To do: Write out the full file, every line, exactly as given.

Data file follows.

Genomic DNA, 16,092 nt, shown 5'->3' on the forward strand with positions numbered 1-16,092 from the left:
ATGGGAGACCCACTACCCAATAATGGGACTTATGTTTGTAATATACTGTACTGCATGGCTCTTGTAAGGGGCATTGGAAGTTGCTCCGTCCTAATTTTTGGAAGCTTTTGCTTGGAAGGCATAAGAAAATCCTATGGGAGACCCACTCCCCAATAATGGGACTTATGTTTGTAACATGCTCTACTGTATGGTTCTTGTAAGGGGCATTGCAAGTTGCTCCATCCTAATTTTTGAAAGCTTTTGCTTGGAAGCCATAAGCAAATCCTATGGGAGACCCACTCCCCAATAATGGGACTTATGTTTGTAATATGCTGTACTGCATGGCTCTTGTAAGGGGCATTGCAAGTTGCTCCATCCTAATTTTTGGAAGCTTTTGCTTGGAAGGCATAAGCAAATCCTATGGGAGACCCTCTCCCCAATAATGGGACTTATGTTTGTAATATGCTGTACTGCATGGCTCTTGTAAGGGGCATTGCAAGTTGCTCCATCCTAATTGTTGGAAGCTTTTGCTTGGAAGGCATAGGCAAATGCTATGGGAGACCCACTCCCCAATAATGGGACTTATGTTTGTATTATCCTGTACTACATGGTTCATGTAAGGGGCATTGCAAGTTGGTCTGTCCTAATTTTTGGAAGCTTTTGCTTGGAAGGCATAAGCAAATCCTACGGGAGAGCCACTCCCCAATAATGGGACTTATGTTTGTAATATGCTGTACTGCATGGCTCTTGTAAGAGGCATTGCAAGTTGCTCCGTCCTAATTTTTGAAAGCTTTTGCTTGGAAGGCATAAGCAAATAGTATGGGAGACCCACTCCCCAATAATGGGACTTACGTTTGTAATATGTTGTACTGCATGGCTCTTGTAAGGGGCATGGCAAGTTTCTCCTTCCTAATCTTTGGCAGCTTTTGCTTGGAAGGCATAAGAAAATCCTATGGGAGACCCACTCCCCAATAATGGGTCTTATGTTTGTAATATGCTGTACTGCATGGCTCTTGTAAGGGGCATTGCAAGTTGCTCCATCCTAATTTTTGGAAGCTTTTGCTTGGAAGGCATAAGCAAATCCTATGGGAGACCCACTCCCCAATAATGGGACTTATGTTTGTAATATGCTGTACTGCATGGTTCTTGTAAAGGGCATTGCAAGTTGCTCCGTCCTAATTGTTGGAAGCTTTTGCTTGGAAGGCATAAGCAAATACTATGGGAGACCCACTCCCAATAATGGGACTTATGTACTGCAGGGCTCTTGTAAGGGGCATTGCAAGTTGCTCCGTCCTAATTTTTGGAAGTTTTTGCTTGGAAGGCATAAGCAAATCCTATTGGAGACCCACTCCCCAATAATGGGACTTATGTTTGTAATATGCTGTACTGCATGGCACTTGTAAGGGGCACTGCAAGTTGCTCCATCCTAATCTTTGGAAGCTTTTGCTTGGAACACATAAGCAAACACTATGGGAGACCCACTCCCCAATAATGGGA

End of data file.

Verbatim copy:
Genomic DNA, 16,092 nt, shown 5'->3' on the forward strand with positions numbered 1-16,092 from the left:
ATGGGAGACCCACTACCCAATAATGGGACTTATGTTTGTAATATACTGTACTGCATGGCTCTTGTAAGGGGCATTGGAAGTTGCTCCGTCCTAATTTTTGGAAGCTTTTGCTTGGAAGGCATAAGAAAATCCTATGGGAGACCCACTCCCCAATAATGGGACTTATGTTTGTAACATGCTCTACTGTATGGTTCTTGTAAGGGGCATTGCAAGTTGCTCCATCCTAATTTTTGAAAGCTTTTGCTTGGAAGCCATAAGCAAATCCTATGGGAGACCCACTCCCCAATAATGGGACTTATGTTTGTAATATGCTGTACTGCATGGCTCTTGTAAGGGGCATTGCAAGTTGCTCCATCCTAATTTTTGGAAGCTTTTGCTTGGAAGGCATAAGCAAATCCTATGGGAGACCCTCTCCCCAATAATGGGACTTATGTTTGTAATATGCTGTACTGCATGGCTCTTGTAAGGGGCATTGCAAGTTGCTCCATCCTAATTGTTGGAAGCTTTTGCTTGGAAGGCATAGGCAAATGCTATGGGAGACCCACTCCCCAATAATGGGACTTATGTTTGTATTATCCTGTACTACATGGTTCATGTAAGGGGCATTGCAAGTTGGTCTGTCCTAATTTTTGGAAGCTTTTGCTTGGAAGGCATAAGCAAATCCTACGGGAGAGCCACTCCCCAATAATGGGACTTATGTTTGTAATATGCTGTACTGCATGGCTCTTGTAAGAGGCATTGCAAGTTGCTCCGTCCTAATTTTTGAAAGCTTTTGCTTGGAAGGCATAAGCAAATAGTATGGGAGACCCACTCCCCAATAATGGGACTTACGTTTGTAATATGTTGTACTGCATGGCTCTTGTAAGGGGCATGGCAAGTTTCTCCTTCCTAATCTTTGGCAGCTTTTGCTTGGAAGGCATAAGAAAATCCTATGGGAGACCCACTCCCCAATAATGGGTCTTATGTTTGTAATATGCTGTACTGCATGGCTCTTGTAAGGGGCATTGCAAGTTGCTCCATCCTAATTTTTGGAAGCTTTTGCTTGGAAGGCATAAGCAAATCCTATGGGAGACCCACTCCCCAATAATGGGACTTATGTTTGTAATATGCTGTACTGCATGGTTCTTGTAAAGGGCATTGCAAGTTGCTCCGTCCTAATTGTTGGAAGCTTTTGCTTGGAAGGCATAAGCAAATACTATGGGAGACCCACTCCCAATAATGGGACTTATGTACTGCAGGGCTCTTGTAAGGGGCATTGCAAGTTGCTCCGTCCTAATTTTTGGAAGTTTTTGCTTGGAAGGCATAAGCAAATCCTATTGGAGACCCACTCCCCAATAATGGGACTTATGTTTGTAATATGCTGTACTGCATGGCACTTGTAAGGGGCACTGCAAGTTGCTCCATCCTAATCTTTGGAAGCTTTTGCTTGGAACACATAAGCAAACACTATGGGAGACCCACTCCCCAATAATGGGA